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European Committee for Treatment and Research in Multiple Sclerosis


Background: Ocrelizumab (OCR), a humanized anti-CD20 monoclonal antibody, was approved in the US in 2017 for the treatment of relapsing MS (RMS) and primary progressive MS (PPMS). The Providence OCR Registry was established to monitor long-term treatment and safety outcomes.

Objective: To evaluate OCR treatment outcomes using real-world data from a diverse, community-based MS population.

Methods: Adult MS patients who have been prescribed OCR were eligible. Chart reviews at OCR start date and then every 6 months were done by a trained RN. Expanded Disability Status Scale (EDSS) scores were determined by the treating provider on the start date and then yearly.

Results: Of the 308 patients enrolled from March 2017 to March 2019, 72.6% were female; mean (SD) age was 51.9 (12.0) years; 76.3% had RMS, 14.3% had SPMS, and 9.4% had PPMS. Median baseline EDSS [interquartile range (IQR)] was 3.0 [2.0, 4.0], 6.5 [6.0, 7.5], and 6.5 [5.8, 7.1] respectively. The RMS cohort had an annualized relapse rate (ARR) of 0.34 prior to starting OCR. Among all patients who had > 1 dose of OCR (n=262), ARR was 0.10 with two patients having two relapses. Median EDSS scores at 12 months were 3.0 [2.0, 5.0] (n=98) for RMS patients, 6.5 [5.5, 7.5] (n=23) for SPMS, and 6.5 [5.0, 7.5] (n=13) for PPMS. Infusion reactions occurred in 33.6% of patients during dose one, becoming less frequent with subsequent doses (15.1%). Respiratory infections occurred in 32.1% of patients followed by urinary tract infections (UTI) (25.3%). Of the 22 hospitalizations that have occurred, 9 were due to infection, majority due to UTIs (89.9%) with four patients developing sepsis. Eighteen (81.8%) of these patients were 55 years or older. Twenty-two (7.1%) patients have stopped OCR with a median time to discontinuation [IQR] of 7.0 [4.6, 11.1] months; eleven patients stopped due to side effects, three patients stopped due to a relapse, and three patients died one each due to urosepsis, suicide, and respiratory distress. No significant changes in Beck Depression Inventory (BDI) or Modified Fatigue Impact Scale (MFIS) from baseline to 6 months including patients transitioning from natalizumab (n=12).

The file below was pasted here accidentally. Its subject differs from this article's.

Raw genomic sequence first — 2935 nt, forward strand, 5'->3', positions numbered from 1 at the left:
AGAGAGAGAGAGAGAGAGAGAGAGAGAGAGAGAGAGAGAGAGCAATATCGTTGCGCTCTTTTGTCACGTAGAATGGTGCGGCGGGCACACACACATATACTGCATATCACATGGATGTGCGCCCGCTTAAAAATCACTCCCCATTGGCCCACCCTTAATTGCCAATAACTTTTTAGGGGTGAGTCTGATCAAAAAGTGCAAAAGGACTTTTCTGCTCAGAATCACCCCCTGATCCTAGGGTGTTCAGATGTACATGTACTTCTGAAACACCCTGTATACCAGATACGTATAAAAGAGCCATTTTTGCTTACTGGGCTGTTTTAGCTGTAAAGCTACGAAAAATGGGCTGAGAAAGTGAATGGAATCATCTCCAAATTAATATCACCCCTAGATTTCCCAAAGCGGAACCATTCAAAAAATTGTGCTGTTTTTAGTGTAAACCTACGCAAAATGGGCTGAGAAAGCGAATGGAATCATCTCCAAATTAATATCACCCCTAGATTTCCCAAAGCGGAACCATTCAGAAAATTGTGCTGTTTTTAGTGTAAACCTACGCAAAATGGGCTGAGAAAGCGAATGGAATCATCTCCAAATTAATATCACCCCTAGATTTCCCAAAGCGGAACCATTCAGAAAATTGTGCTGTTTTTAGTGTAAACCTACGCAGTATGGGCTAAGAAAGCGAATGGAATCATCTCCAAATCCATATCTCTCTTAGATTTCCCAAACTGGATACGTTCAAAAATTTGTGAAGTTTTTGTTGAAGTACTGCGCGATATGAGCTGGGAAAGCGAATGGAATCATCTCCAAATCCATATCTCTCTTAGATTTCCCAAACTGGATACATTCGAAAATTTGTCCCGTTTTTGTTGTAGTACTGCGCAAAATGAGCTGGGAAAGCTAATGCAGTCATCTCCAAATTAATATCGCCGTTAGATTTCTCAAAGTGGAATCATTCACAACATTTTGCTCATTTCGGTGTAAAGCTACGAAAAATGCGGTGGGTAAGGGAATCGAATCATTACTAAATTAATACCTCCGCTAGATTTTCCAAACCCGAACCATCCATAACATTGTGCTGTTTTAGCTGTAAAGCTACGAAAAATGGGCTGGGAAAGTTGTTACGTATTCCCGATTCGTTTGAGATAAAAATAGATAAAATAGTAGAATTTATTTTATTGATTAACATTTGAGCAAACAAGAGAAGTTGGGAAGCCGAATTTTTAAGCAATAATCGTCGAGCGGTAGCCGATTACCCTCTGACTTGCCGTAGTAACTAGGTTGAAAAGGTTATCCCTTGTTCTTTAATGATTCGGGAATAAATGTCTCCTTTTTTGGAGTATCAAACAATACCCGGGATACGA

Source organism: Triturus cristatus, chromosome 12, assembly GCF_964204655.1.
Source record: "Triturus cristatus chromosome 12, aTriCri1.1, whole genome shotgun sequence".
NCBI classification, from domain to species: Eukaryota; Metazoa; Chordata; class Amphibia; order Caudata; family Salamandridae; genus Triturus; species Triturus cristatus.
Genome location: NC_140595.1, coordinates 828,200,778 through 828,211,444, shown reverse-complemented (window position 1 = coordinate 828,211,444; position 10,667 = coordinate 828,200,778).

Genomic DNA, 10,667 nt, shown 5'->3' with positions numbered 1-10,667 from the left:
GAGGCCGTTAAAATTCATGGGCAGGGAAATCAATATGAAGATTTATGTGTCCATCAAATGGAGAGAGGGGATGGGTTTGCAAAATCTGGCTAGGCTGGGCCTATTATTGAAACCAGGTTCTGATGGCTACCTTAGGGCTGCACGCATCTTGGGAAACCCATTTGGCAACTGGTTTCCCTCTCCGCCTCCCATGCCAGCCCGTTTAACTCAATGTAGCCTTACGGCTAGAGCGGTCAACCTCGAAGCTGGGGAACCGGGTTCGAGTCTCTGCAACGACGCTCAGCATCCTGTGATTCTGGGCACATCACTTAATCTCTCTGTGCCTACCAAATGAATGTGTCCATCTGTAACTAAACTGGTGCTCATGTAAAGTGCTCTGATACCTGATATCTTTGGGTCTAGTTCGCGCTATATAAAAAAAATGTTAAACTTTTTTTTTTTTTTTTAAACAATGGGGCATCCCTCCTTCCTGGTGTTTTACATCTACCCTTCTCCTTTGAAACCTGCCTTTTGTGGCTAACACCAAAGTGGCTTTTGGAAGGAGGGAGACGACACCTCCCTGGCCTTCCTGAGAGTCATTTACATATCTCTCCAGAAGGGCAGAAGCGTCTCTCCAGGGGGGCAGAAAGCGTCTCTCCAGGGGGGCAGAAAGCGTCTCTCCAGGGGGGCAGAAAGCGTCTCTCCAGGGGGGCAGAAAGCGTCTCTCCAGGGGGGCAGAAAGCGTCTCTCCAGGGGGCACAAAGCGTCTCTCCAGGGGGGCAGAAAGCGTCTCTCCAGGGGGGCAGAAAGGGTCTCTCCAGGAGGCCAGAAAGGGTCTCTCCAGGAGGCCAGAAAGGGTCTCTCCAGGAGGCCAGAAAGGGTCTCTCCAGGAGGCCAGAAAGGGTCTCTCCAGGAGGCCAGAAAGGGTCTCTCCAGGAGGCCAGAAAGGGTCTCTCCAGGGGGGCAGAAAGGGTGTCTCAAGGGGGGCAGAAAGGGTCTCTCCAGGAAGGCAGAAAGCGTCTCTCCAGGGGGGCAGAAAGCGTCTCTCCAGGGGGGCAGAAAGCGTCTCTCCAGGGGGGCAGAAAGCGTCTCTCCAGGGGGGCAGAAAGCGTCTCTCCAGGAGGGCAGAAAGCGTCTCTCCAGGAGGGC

Discussion: Our study showed that OCR was effective in controlling relapse and disability worsening and reported similar rates of infusion reactions compared to earlier phase III clinical trials. Although only a small percentage of patients have stopped OCR, infections resulting in hospitalization are a concern, especially in older patients.

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Neurosciences (Brain & Spine)



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